That statement was later refuted by Patel in his comments to The Statesman.
Every level of the school of business should be involved in the process, according to the charter.
To provide input from all levels of the business school, “[board] members shall be selected through recommendations from the USUSA business senator, department heads, and the deans’ office,” the charter states.
These members are to include undergraduate and graduate students, faculty, staff and administration.
It wasn’t even clear to some members how often the board needed to meet.
“The only time I’ve ever understood them to meet is when there’s a proposed increase,” said Cody Davis, the USUSA business senator, who is tasked by the charter with selecting students to sit on the board.
During his interview, Davis also stated the advisory board met “annually” and “as-needed”.
However, the charter stipulates they are to meet at least annually, “with additional meetings to be called as needed to carry out the responsibilities of the board.”
“It definitely doesn’t paint a positive picture of what the administration is,” Tekarli said. “It doesn’t make anyone think ‘oh, they’re trustworthy.’ I think there’s really no positive for doing this … it just seems lazy and it’s just generally a bad idea.”
The revenue from differential tuition increased just more than $3 million over the last five academic years, according to the college’s website.
How differential tuition compares with other colleges at USU
The business school is one of three USU colleges using differential tuition. The business school’s tuition is higher than that of the Caine College of the Arts and the College of Engineering.
Chris Terry, associate dean of the Caine College of the Arts, said the advisory board monitoring the art school’s differential tuition meets annually and provided documents detailing the committee’s decisions.
“Committees can be a pain in the neck,” Terry said. “It’s hard to have a big group of people agree on everything, but it is necessary … it’s about transparency, being sure everyone knows what’s going on, that’s why we have a committee.”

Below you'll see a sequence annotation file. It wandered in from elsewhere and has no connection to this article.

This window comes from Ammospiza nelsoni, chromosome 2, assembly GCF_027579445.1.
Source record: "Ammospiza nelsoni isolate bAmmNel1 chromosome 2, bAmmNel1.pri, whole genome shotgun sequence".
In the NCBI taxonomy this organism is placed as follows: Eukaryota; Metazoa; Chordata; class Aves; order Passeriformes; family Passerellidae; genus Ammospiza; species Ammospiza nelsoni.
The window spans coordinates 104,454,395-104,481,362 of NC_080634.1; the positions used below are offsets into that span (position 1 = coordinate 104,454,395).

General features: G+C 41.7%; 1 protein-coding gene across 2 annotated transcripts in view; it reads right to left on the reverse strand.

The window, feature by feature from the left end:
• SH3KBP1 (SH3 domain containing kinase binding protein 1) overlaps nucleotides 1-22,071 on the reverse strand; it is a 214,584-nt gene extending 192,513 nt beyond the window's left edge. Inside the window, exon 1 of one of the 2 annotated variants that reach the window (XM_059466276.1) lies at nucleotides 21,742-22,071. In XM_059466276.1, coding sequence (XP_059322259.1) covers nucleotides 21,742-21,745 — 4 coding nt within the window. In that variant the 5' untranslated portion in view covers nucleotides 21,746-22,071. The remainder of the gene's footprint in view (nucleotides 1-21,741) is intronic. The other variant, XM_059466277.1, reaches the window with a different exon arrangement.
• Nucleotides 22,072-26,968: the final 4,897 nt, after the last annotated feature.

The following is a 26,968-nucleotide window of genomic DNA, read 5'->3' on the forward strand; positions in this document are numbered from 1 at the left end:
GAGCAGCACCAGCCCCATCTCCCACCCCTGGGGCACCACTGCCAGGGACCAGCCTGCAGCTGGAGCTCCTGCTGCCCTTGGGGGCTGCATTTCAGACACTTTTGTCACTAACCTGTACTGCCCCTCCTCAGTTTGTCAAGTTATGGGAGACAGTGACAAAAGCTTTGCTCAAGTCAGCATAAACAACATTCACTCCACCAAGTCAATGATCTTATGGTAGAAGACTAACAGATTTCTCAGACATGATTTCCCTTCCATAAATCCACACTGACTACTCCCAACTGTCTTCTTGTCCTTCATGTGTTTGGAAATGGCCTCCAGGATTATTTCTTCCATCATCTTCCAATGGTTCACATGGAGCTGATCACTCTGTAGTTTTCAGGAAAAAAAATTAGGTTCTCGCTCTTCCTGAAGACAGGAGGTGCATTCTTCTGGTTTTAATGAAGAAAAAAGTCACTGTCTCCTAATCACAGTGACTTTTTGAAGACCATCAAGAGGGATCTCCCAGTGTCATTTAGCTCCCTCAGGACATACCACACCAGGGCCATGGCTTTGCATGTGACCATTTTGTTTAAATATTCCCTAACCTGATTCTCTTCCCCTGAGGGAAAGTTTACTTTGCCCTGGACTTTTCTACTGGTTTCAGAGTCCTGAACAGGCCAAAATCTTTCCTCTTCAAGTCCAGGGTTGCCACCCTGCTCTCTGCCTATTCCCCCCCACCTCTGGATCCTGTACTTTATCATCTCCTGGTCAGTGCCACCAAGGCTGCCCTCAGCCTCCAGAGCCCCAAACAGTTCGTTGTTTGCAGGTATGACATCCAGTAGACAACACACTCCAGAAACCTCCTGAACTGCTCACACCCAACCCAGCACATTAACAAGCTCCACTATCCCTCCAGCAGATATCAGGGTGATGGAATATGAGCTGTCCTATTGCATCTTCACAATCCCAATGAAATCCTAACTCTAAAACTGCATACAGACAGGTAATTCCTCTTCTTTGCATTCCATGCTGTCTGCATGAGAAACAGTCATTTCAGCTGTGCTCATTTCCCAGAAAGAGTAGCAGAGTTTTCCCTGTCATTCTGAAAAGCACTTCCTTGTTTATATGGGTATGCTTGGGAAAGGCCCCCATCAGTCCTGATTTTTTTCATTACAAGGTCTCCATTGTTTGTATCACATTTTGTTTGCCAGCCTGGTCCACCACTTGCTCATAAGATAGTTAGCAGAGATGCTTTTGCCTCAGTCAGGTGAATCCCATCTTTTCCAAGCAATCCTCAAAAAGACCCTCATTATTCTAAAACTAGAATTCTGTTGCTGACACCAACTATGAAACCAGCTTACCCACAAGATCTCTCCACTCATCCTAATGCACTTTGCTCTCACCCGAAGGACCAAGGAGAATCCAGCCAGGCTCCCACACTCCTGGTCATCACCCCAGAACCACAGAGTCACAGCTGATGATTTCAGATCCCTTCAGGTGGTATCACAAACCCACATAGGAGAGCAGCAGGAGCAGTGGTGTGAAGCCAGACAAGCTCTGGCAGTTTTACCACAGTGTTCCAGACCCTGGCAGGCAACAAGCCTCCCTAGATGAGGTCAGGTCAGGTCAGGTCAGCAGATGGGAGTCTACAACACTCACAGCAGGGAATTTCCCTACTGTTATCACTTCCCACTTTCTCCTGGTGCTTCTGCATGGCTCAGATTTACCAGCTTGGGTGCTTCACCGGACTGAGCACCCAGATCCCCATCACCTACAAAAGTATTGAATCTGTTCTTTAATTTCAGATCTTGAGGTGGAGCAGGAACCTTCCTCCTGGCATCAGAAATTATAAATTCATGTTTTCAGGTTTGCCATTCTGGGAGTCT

Terry added he feels no matter the amount of work it takes to find a time for meeting, the transparency that results from gathering a board is imperative.
The business school’s advisory board never met because, “it was really a scheduling issue,” Patel said. “We have 13 or so people — just getting everybody at a time conducive to meeting, that’s why we did not have a meeting last year.”
The College of the Arts’ advisory board follows a three-page charter, and raises differential tuition if a majority of the committee agrees to do so, contrasting with the business school, that has a one-page charter and has raised tuition without advisory board meetings.
While enrollment in the business school has increased 16 percent since 2012, revenue from differential tuition has increased 34 percent, without ever having recommendations from the board.
In an email sent to The Statesman, Patel said he received student input and has “met with the business council every year for the past six or seven years,” to discuss differential tuition. Tekarli, who led the 2016-17 business council, said Patel met with the council once to discuss the Huntsman-Koch donation, but did not discuss differential tuition.
“That was the one time he came to our meeting,” Tekarli said.
He said there are a lot of students who don’t trust what the Huntsman School of Business is doing with all the money students are paying.
“If you want students to be more trusting with what it’s being used for and with paying it, tell them what it’s for, have them understand what’s going on.”